Ageism, its effects on seniors, and how you can help.
We often think of age discrimination in the context of employment, but it is so much more insidious than that. As our loved ones age, no matter how alert or competent they are, they may be increasingly seen as unable to make decisions for themselves, handle routine physical tasks, or even carry on intelligent conversations. These assumptions can eat away at their self-esteem, engender anger and reactivity in their conversations, and cause them to retreat into the very inabilities that are assumed of them.
What is Ageism?
Ageism refers to discrimination based on someone’s older age. It includes stereotypes, myths, dislike, avoidance of contact, as well as discrimination in housing, employment, and other services.
As we know from personal experiences, the health and capabilities of older adults are just as varied as those of younger adults and shouldn’t be lumped into a single category labeled “seniors.” By creating this bucket, society dehumanizes older adults and adds to the ease in which they as a group can be excluded from communities, social policies, and support systems.
Ageism’s Effect on Health Care
Unfortunately, many health care workers can subconsciously and systemically discriminate against our senior population. Assumptions that a senior may be cognitively or physically impaired or unable to participate in their own care can lead to blocking them from clinical trials, advanced treatment options, or even the provision of complete medical diagnoses.
Ageism has also been identified as both a cause and a symptom of elder abuse. The image of aging depicted in the media has generally been negative, which seems to be more acceptable in the case of older persons than that of any other social group. This can cause older people to view themselves as invisible and unworthy, contributing to self-neglect, a growing and largely hidden type of elder abuse.
What Can We Do?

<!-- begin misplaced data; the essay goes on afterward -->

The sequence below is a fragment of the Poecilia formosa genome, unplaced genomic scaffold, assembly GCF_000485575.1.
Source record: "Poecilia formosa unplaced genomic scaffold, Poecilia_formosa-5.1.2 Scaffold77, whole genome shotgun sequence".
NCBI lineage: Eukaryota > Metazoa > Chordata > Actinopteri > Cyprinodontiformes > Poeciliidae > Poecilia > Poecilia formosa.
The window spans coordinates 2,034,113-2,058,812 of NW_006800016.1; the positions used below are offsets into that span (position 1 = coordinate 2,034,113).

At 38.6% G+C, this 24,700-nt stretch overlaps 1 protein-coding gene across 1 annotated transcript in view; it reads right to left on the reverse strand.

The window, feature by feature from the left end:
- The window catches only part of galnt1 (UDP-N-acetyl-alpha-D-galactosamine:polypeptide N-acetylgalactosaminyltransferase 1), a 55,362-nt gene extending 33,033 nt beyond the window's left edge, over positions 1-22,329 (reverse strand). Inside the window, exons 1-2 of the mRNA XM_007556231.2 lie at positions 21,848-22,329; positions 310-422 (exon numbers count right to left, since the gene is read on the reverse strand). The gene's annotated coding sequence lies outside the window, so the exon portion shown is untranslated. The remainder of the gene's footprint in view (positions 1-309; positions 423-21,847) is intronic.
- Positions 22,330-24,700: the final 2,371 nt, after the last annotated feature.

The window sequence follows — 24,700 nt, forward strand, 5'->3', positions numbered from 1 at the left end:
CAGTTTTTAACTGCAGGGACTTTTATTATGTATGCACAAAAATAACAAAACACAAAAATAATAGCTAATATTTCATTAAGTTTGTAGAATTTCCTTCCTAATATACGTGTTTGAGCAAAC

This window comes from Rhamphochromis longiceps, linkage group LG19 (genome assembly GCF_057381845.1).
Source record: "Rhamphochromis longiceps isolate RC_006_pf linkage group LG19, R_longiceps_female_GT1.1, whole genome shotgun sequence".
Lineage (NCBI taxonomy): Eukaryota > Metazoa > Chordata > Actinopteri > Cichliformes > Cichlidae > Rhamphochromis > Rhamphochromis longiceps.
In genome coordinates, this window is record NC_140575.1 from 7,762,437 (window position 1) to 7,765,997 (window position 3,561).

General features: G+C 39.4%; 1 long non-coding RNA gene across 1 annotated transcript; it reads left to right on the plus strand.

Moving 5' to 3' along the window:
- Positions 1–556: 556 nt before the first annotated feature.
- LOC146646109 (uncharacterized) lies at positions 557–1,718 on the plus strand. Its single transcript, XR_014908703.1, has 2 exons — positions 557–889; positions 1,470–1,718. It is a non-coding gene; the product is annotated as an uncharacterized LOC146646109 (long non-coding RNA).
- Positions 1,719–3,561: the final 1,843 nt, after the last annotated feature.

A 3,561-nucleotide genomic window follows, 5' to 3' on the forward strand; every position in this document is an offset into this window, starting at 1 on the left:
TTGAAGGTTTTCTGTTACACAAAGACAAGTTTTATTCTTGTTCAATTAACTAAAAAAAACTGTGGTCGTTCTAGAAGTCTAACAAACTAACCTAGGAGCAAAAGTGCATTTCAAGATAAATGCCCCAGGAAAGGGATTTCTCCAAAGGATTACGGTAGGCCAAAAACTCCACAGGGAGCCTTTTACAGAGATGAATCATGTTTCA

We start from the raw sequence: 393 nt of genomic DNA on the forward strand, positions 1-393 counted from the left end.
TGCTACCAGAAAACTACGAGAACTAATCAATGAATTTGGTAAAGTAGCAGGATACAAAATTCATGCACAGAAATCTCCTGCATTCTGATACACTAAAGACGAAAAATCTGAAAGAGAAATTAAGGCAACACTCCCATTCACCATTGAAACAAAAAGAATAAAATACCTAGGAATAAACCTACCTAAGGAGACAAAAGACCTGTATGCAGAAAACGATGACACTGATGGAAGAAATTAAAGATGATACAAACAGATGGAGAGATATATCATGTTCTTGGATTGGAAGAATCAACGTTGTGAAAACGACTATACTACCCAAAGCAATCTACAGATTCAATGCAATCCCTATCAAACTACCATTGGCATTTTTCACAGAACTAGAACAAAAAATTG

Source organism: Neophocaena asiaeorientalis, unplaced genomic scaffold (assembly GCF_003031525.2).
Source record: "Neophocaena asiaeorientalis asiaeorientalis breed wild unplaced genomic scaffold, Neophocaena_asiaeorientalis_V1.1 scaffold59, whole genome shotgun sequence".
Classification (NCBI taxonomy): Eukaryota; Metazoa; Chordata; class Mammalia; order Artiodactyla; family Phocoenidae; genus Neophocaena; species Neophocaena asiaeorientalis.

One way that we can work toward a more inclusive mindset is to take care in how we label our older adults. Whenever possible, language that uses the words “we” and “us” instead of “they” and “them” to refer to our seniors as a group will help us remember that aging is something that is not only happening to others, but to ourselves as well. For example, instead of “what older people need,” use “what we will need when we’re older.”
How often have we seen an elderly person being spoken to as if they were a child? Or how often do we speak loudly from the outset in assumption that the person in front of us is hearing impaired? How often do we describe ourselves as forgetful if we lose something but label our aging parents as senile if they do the same? Additionally, while referring to someone as a “sweet little old lady” might seem a positive message, it can also be viewed as patronizing and disempowering to that person.
Elder Speak – Some tips for re-empowering our seniors are:
- Speak to them like the adults that they are. If the conversation requires you to speak more slowly or enunciate, take the cues from the conversation, rather than assumptions.
- Address them by their given name instead of pet names like “honey” or “dear.”
- Eliminate the use of baby talk when interacting.
- Ask if they would like assistance rather than assuming they need it.
- Don’t refer to them as “young man” or “young woman,” which implies that their actual age is less desirable.
Source: Aging Parents Insights
Home Care Tip
A good practice in all situations, but especially caregiving, is to assume capability before decline. If you are looking for a caregiving agency that respects the abilities and contributions of seniors – Give Us A Call! Our caregivers can help. We are committed to keeping seniors engaged with friends, family, and each other! 615-422-7549